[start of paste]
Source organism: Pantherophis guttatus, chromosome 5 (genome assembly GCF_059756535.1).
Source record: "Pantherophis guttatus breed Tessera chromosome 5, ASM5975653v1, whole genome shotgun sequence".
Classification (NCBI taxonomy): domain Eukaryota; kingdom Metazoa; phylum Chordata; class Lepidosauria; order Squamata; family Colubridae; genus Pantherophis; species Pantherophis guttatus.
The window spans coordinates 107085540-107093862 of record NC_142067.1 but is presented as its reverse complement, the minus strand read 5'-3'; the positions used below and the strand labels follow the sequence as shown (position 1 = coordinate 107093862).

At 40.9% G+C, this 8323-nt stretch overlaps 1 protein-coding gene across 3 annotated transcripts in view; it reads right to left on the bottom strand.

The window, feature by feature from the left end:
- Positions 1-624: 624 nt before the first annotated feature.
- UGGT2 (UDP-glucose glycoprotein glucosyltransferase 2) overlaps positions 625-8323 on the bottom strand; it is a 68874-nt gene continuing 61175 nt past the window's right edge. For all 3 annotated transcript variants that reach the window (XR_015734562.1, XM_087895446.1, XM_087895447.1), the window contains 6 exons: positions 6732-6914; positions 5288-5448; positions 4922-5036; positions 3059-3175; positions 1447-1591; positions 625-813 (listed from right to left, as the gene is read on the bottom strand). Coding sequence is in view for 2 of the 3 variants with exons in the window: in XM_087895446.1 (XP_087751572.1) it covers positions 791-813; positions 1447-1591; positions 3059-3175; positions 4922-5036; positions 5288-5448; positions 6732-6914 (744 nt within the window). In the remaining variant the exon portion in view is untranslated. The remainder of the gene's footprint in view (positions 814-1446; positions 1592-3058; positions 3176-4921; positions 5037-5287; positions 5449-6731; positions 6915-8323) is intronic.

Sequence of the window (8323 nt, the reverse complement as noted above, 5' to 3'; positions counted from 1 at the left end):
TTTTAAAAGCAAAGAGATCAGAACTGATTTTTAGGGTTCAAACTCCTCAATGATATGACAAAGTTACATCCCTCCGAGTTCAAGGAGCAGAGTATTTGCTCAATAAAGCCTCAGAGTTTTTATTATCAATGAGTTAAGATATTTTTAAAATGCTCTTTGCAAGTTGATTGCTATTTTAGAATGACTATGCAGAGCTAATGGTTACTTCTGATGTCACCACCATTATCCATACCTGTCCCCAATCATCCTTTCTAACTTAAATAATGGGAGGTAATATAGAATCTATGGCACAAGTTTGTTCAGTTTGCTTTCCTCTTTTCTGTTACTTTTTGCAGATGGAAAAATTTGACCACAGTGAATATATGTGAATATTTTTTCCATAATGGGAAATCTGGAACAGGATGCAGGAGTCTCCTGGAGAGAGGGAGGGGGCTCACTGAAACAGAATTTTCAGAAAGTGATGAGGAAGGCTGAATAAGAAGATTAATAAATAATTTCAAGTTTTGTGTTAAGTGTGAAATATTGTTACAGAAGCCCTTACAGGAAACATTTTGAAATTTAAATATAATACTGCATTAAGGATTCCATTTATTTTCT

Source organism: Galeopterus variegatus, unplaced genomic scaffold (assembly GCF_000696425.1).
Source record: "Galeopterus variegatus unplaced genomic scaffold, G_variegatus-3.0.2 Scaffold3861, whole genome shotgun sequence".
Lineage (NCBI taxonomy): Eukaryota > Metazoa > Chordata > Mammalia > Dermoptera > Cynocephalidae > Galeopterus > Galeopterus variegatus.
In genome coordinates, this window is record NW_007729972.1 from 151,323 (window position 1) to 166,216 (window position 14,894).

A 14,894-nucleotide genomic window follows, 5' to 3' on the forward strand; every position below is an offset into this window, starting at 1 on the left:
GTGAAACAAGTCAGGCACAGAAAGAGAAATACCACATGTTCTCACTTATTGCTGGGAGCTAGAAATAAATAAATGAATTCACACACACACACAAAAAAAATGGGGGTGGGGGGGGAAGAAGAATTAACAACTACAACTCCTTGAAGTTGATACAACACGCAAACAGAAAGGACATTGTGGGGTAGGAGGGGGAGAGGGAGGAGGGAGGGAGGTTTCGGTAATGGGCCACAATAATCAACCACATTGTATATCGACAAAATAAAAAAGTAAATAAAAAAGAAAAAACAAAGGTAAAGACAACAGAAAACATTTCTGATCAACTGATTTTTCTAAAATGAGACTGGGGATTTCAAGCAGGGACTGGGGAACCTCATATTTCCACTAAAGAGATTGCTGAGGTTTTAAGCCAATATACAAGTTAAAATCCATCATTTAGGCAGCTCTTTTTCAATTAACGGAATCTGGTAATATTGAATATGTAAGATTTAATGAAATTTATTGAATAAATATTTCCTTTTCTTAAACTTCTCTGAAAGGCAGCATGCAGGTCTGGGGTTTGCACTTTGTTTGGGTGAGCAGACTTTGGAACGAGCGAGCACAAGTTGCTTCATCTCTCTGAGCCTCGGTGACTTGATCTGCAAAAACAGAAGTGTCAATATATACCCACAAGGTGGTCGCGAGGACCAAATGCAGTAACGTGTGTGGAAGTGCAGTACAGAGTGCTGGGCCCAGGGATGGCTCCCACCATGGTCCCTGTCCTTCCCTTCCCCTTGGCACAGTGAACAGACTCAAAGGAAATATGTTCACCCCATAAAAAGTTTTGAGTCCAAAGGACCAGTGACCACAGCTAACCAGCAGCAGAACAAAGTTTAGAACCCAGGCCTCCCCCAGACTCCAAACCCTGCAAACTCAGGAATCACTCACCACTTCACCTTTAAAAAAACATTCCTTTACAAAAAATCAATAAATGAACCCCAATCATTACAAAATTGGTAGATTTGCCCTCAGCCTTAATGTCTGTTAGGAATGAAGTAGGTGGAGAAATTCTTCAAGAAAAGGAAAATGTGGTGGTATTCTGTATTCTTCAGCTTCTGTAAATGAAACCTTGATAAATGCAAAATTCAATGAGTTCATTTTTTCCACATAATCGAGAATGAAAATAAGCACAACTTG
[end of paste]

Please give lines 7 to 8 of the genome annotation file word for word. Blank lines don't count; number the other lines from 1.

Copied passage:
- Positions 1-624: 624 nt before the first annotated feature.
- UGGT2 (UDP-glucose glycoprotein glucosyltransferase 2) overlaps positions 625-8323 on the bottom strand; it is a 68874-nt gene continuing 61175 nt past the window's right edge. For all 3 annotated transcript variants that reach the window (XR_015734562.1, XM_087895446.1, XM_087895447.1), the window contains 6 exons: positions 6732-6914; positions 5288-5448; positions 4922-5036; positions 3059-3175; positions 1447-1591; positions 625-813 (listed from right to left, as the gene is read on the bottom strand). Coding sequence is in view for 2 of the 3 variants with exons in the window: in XM_087895446.1 (XP_087751572.1) it covers positions 791-813; positions 1447-1591; positions 3059-3175; positions 4922-5036; positions 5288-5448; positions 6732-6914 (744 nt within the window). In the remaining variant the exon portion in view is untranslated. The remainder of the gene's footprint in view (positions 814-1446; positions 1592-3058; positions 3176-4921; positions 5037-5287; positions 5449-6731; positions 6915-8323) is intronic.